Progressives join social workers' calls for Welfare Minister Petravica's resignation

  • 2020-11-02
  • LETA/TBT Staff

RIGA - The Progressives, a political party not represented in Saeima, has joined the social workers association's calls for Welfare Minister Ramona Petravica (KPV LV) to resign, the party informed LETA.

The Progressives argue that the minister has completely lost the sector's trust as she "neither can nor makes any attempt to protect it from the catastrophic amendments proposed by the Finance Ministry". 

"The welfare minister's repeated inability to understand and protect her sector is only the tip of the iceberg. Behind the slogans of social assistance, we see the Finance Ministry's plan the implementation of which will mean that Latvia's least protected and poorest residents will be forced to pay for Petravica's inability to protect the sector from the government's tax optimization battle," said Progressives co-chairperson Antonina Nenaseva.

The Finance Ministry's plan to "turn social workers into tax inspectors is unlawful, incompetent and cynical,"  the Progressives believe. This decision, the party says, demonstrates the inability of the Finance Ministry and the State Revenue Service to deal with tax optimization and the large companies that force their employees to register as self-employed or micro-enterprises so they can pay less in taxes for them.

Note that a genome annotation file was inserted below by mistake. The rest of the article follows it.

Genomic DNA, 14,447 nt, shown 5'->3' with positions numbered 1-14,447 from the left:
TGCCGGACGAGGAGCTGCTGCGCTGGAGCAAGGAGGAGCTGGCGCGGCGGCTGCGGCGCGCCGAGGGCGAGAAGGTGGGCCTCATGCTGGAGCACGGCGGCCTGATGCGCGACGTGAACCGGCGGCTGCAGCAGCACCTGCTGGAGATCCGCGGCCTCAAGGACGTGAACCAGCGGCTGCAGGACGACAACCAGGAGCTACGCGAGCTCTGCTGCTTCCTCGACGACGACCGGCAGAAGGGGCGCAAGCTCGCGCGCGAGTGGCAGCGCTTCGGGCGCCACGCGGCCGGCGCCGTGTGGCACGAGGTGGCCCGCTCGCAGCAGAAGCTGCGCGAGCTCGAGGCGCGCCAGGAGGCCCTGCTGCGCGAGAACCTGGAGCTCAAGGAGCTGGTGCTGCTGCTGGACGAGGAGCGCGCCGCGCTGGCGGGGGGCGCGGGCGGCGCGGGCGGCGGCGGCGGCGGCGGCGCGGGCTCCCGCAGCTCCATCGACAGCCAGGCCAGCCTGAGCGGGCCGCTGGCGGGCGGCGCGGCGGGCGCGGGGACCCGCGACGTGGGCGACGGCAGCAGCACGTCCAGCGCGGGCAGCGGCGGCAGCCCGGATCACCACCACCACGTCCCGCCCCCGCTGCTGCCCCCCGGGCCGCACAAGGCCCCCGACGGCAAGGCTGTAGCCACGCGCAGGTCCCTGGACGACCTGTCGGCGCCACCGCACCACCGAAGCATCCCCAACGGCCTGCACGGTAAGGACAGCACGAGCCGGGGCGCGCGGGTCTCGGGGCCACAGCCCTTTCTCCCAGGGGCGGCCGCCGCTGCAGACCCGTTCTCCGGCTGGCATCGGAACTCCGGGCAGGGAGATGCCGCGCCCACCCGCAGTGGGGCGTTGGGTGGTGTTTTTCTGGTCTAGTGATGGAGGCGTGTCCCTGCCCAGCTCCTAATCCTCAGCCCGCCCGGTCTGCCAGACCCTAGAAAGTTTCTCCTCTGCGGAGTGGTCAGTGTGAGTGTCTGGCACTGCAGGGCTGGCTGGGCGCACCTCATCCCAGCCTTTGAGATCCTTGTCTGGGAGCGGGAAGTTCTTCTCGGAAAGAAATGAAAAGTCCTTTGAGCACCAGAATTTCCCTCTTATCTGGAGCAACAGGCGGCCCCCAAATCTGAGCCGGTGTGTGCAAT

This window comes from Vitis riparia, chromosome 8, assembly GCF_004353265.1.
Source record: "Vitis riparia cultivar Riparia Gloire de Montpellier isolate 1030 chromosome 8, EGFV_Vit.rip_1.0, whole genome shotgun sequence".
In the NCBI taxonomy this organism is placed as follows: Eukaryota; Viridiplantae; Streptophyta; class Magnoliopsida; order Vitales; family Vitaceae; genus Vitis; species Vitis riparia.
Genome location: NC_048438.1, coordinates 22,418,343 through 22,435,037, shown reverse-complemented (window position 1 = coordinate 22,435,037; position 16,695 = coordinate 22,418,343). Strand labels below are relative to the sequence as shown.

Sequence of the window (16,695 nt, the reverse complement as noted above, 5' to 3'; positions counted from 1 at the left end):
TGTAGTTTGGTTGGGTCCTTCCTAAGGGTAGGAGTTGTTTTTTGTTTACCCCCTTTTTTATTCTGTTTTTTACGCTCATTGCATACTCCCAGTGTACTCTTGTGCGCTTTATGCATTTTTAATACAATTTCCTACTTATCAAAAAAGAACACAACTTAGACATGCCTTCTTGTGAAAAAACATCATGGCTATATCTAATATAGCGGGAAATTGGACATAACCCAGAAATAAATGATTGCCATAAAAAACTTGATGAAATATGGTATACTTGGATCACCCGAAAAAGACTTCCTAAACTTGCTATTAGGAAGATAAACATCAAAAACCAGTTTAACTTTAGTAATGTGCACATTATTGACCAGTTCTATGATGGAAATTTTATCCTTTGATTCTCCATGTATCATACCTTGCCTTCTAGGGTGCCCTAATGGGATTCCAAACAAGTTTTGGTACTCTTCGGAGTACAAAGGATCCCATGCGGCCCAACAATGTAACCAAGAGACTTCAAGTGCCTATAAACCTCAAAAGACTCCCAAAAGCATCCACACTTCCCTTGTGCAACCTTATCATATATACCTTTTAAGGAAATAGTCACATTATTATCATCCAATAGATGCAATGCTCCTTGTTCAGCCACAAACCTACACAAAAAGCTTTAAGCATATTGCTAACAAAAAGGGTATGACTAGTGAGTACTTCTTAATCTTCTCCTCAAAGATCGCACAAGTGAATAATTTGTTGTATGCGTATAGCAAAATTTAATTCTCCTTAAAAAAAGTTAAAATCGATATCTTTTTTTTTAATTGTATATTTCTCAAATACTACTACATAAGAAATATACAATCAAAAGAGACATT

"This plan borders with the criminalization of poverty, ignoring at the same time thousands of people whose income may be lower because of family issues, child care, health, career circumstances, personal choice or other reasons," the party says.

The Social Workers Association of Latvia has sent several public officials an open letter urging against turning social workers into tax inspectors and demanding Petravica's resignation.

The association objects to the plan proposed by the Ministries of Finance and Welfare to oblige municipal social workers to assess the income levels of self-employed persons or persons paying the microenterprise tax to determine if their income is low enough to exempt them from paying the mandatory social tax.